Far, far away in the North
Welcome to Svalbard!
Safeguarding food diversity is not a very tangible concept and it’s easier to relate to something you can see or touch. Quickly, we realized that the Svalbard Global Seed Vault was the best physical representation of this abstract concept. It’s a beautiful bunker built on the most northerly and one of the safest points of the earth: The North pole. Also known as “the doomsday bunker”, it acts as the ultimate backup of crops diversity.
Even though there were already hundreds of pictures of the Seed Vault, it was extremely important to have visual
assets that would fit perfectly within the new website design.
And so you’ve guessed it – in late 2014, we packed our warmest jackets and traveled straight to Svalbard to get the pictures and video content we needed. The first interactive visit of the Seed Vault was using Quicktime 360° videos. Then, in 2017, thanks to a generous collaboration between the Crop Trust and Facebook, we had the chance to upgrade the tour to be compliant with WebVR technology.
Baby, it's cold outside...
Visiting one of the most secret and remote places in the world was a really super cool (bad joke…we agree!) experience for us.
However, the biggest challenge was clearly the climate conditions. From capturing the panoramas in the snow storm to dealing with frozen lenses at -25°C… Gosh, that was EPIC!
Global Impact, visualised
One of the key features of the Crop Trust website is the tailor-made interactive map.
For the public, the purpose of the map was to show the global impact of the work carried out by the Crop Trust. Meanwhile, for the scientists, it’s a convenient tool to find relevant data about a specific crop or country contributions.
In light of the above, it was important to build a dynamic map that could be updated automatically while simultaneously being very easy to use. To achieve this, we used Mapbox map API with SVG ions and data visualizations.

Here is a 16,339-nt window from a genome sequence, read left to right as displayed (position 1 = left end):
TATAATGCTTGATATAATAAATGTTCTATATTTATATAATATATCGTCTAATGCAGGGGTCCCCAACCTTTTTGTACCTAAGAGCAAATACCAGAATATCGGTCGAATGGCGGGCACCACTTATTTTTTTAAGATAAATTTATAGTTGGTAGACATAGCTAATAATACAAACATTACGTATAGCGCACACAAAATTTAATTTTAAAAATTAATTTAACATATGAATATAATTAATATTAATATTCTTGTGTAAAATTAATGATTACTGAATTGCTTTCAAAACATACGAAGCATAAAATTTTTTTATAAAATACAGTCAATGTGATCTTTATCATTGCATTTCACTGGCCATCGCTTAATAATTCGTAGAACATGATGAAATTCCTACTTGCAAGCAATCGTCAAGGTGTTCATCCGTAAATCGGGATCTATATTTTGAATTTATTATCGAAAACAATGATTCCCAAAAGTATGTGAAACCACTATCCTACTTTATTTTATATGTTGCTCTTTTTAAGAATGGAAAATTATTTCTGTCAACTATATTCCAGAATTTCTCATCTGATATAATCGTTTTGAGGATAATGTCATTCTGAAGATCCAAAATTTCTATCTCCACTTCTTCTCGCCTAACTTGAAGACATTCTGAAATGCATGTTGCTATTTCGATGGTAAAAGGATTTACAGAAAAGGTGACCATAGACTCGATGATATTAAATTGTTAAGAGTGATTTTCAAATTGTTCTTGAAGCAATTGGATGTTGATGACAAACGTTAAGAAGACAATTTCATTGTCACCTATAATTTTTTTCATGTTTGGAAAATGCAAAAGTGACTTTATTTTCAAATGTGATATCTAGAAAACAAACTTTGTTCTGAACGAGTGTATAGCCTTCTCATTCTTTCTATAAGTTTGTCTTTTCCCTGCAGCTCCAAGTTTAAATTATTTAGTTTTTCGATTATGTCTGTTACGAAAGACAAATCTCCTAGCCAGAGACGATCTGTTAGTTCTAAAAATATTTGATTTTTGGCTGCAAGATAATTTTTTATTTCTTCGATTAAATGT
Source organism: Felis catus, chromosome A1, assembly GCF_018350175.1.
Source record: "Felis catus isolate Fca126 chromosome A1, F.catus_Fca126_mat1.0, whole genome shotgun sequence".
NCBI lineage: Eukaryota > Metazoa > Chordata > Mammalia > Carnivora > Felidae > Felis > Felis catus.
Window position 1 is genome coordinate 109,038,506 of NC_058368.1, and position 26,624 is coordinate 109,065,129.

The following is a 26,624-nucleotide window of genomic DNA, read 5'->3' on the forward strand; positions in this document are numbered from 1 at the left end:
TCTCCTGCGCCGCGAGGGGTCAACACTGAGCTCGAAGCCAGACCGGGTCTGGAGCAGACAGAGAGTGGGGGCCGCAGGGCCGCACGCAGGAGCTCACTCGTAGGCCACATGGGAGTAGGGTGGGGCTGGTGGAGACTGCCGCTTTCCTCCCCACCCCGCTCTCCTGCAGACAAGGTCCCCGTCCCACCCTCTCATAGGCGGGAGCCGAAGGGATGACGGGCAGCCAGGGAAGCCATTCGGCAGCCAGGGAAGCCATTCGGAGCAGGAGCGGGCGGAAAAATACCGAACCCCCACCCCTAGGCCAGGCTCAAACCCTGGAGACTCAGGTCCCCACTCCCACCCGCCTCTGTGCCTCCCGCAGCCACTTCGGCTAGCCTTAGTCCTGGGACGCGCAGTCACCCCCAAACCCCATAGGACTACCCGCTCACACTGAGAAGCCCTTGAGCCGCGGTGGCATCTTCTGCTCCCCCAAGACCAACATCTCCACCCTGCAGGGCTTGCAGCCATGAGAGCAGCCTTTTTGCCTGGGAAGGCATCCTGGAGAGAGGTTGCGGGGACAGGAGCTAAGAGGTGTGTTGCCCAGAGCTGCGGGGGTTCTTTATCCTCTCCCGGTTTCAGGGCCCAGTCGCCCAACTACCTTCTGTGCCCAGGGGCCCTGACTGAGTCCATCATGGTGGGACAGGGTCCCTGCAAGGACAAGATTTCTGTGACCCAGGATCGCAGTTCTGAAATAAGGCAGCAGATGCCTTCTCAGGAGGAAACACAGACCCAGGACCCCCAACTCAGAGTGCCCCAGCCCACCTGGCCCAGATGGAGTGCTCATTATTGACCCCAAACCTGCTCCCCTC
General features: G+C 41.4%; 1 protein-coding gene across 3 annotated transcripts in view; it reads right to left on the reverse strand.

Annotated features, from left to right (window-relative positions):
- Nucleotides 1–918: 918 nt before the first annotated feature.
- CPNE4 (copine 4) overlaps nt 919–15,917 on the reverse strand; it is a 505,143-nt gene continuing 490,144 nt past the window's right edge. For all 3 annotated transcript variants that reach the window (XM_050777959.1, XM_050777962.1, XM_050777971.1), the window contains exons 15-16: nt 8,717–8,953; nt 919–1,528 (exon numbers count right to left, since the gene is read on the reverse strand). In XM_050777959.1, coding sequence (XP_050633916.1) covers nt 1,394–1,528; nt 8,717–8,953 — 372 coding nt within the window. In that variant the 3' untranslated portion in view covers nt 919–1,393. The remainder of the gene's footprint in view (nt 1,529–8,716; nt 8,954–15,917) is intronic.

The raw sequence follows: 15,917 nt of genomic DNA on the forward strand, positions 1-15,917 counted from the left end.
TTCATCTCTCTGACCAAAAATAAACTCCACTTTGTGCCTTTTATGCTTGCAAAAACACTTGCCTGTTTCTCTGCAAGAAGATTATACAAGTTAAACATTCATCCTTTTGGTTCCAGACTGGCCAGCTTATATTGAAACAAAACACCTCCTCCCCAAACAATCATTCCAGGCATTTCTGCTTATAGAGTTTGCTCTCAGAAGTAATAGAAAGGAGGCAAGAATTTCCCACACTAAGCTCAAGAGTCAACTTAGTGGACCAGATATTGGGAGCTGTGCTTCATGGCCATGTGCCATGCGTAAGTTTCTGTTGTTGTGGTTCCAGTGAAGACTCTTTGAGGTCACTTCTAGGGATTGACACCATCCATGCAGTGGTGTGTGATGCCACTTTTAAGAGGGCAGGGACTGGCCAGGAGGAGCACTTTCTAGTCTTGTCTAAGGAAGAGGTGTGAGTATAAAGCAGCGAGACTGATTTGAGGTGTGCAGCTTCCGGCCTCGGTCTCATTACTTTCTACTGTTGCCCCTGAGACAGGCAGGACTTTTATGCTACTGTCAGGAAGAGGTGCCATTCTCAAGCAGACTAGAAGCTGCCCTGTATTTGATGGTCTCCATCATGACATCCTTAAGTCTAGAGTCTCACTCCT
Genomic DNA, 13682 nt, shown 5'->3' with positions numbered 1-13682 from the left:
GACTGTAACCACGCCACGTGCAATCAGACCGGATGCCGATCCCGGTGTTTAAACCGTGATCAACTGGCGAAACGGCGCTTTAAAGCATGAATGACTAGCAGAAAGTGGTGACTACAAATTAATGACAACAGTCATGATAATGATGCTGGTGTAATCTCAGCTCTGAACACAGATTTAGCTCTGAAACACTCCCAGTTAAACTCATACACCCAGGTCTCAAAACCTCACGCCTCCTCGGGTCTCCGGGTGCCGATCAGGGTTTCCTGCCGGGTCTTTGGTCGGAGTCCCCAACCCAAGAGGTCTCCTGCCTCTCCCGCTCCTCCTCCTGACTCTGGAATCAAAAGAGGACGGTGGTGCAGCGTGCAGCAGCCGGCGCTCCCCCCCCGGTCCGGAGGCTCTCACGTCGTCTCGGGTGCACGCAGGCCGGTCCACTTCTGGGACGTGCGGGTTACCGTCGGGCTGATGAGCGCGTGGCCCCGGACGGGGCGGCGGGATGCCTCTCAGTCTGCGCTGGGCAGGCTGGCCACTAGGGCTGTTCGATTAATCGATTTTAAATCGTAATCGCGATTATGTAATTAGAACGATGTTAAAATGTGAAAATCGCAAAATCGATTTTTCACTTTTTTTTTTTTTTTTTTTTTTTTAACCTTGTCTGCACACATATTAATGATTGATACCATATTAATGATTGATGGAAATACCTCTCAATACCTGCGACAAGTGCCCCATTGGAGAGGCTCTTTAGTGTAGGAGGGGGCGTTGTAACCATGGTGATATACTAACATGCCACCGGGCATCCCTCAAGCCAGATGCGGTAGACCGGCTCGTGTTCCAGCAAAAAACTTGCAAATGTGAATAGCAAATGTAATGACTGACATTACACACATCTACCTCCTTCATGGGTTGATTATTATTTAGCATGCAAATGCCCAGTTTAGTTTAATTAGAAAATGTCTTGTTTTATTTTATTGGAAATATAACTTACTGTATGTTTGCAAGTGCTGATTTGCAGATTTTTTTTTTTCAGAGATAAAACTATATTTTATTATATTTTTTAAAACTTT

Food Forever campaign
What looks more like a potato than… another potato? We don’t realise it, but there are hundreds, if not thousands, different varieties of potatoes with as many colours and shape. Integrating this diversity in our daily food consumption is one of the key to ensure a more resilient global food system.
Food4ever is a worldwide campaign initiated by the Crop Trust and supported by His Royal Highness King Charles III to recognise and strengthen interdependance between food producers (countries, NGO and private sectors).
Our role was to build the brand identity and the digital media hub to support the campaign.
Let’s be frank, annual report is not the sexiest document to design nor the more inspiring to read. Still, for an NGO like the Crop Trust, it’s a key tool to inform about the progress they made and the upcoming challenges.
To ensure that it could be easily shared and spread around the world, and to save as much paper as possible, we decided to build a digital-first annual reports with a printed short summary. In 2014, their annual report even won an Awwwards Site of the day recognition.
8 years, 1 cms, dozens of iterations.
It may looks like a tiny technical detail, but it’s not.
Within the 8 years of our collaboration, the Crop Trust website has been continuously updated and 2 times overhauled… without having to change the CMS (WordPress) or the content. For us, ensuring the longevity and flexibility of an architecture is key to build long-term user engagement.
Today all our projects are using a full headless CMS architecture.